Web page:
Our humble beginnings are perhaps best captured in iconic ’80s romp Revenge of the Nerds. Like the founding fathers of our Country, the titular nerds rose above their circumstances to culturally pave the way for every Colbert and deGrasse Tyson that we know and love today.

To make sure you’re in the know about our very important cultural roots, here’s a quick download of the vengeful nerds without whom our shameful stereotypes might never have evolved.

Lewis Skolnick

The George Washington of nerds whose unflappable optimism – even in the face of humiliating self-awareness – basically gave birth to the Geek Pride movement.

Gilbert Lowe

OK, this guy is wet blanket, but an important wet blanket. Think Aaron Burr to Lin-Manuel Miranda’s Hamilton. His glass-mostly-empty attitude is a galvanizing force for Lewis. Who knows if Lewis could have kept up his optimism without Lowe’s Debbie-Downer outlook?

Arnold Poindexter

A music nerd who, after a soft start (inside joke, you’ll get it later), came out of his shell and let his passion lead instead of his anxiety. If you played an instrument (specifically, electric violin), and you were a nerd, this was your patron saint.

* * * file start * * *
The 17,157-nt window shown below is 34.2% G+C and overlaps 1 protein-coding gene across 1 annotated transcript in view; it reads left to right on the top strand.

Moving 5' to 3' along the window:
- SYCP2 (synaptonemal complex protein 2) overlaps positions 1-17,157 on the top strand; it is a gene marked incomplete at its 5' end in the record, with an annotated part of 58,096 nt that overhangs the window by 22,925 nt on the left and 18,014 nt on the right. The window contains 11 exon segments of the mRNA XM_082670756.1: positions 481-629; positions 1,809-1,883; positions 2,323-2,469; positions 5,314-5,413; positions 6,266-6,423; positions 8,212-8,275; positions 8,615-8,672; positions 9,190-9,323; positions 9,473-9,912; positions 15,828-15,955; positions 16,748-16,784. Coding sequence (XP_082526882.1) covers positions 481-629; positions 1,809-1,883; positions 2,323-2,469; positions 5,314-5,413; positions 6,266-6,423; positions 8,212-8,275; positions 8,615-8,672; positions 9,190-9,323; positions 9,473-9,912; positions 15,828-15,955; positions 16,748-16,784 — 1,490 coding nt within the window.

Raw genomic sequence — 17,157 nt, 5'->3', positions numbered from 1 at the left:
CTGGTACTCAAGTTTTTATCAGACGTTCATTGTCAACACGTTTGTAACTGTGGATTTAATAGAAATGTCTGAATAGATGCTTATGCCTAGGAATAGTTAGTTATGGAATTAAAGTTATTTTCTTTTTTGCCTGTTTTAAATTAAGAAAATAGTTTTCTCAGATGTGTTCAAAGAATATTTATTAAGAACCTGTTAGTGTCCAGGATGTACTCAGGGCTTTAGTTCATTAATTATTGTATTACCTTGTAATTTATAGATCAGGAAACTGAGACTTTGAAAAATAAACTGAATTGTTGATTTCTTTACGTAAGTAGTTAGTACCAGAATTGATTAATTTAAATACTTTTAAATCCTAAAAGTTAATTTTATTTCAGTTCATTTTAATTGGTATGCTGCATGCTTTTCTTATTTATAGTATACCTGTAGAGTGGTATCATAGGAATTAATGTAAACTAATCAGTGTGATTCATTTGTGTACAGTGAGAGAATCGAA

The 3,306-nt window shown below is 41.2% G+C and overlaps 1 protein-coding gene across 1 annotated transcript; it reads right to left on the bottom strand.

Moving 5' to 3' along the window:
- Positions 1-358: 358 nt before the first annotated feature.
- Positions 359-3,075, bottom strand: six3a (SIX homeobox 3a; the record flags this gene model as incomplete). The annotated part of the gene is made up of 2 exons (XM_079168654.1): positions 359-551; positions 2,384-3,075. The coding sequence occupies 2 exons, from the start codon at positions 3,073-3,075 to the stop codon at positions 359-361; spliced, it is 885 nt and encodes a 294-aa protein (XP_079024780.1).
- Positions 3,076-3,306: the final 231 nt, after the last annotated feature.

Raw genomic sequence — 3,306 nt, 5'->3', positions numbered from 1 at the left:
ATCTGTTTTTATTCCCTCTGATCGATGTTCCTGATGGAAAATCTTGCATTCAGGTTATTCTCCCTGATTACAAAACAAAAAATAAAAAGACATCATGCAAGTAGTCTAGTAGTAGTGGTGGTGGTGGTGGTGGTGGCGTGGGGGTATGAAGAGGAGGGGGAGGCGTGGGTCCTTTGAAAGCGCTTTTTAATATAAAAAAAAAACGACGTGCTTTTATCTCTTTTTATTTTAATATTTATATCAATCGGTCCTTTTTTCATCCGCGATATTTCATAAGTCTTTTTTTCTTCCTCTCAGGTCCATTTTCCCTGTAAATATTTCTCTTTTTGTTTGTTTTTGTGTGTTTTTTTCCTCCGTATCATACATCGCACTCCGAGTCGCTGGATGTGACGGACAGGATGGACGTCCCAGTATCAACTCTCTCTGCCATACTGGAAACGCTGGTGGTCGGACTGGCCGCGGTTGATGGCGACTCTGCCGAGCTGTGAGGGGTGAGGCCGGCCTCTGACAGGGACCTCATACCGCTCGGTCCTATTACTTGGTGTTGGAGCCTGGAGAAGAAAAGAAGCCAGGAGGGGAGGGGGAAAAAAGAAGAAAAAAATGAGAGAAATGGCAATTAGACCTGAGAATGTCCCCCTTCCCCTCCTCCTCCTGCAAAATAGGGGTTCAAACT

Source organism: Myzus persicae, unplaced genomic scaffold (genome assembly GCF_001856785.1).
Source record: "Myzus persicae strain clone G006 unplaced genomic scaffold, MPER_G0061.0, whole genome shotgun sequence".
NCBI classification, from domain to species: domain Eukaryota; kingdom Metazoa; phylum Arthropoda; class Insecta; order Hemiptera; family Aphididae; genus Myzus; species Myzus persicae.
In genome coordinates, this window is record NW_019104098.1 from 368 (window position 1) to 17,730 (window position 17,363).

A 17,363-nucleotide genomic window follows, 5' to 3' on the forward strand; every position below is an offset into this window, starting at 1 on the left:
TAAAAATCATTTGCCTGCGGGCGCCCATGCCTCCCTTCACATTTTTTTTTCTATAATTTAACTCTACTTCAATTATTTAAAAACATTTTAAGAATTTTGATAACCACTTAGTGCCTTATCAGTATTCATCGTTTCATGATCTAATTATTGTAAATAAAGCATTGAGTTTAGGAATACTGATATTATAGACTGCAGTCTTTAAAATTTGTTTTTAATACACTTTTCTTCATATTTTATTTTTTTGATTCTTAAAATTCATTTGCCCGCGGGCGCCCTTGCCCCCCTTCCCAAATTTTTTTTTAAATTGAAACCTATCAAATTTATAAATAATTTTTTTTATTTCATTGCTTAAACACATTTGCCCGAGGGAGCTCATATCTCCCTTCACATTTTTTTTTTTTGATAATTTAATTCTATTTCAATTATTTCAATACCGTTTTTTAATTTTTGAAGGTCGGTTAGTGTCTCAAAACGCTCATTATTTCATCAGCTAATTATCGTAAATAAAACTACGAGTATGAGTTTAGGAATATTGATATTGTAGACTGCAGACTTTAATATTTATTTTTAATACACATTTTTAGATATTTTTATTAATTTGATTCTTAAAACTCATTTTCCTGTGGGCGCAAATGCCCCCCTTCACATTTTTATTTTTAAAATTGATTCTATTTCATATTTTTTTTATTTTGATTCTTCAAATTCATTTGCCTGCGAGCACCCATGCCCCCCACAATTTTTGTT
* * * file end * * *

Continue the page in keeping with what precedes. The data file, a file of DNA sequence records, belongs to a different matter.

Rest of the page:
A sex-loving, blunt-smoking, nose-picking guitar hero. If you don’t think he sounds like a classic nerd, you’re absolutely right. And that’s the whole point. Along with Lamar, he simultaneously expanded the definition of nerd and gave pre-existing nerds a twisted sort of cred by association.

Lamar Latrell

Black, gay, and a crazy good breakdancer. In other words, a total groundbreaker. He proved to the world that nerds don’t have a single mold, but are simply outcasts waiting for their moment.


Exceedingly stupid, this dumbass was monumental because he (in a sequel) leaves the jocks to become a nerd. Totally unheard of back then. Now all jocks are basically nerds.

Well, there they are. Never forget that we stand on their shoulders.

Revenge of the Nerds is on IFC all month long.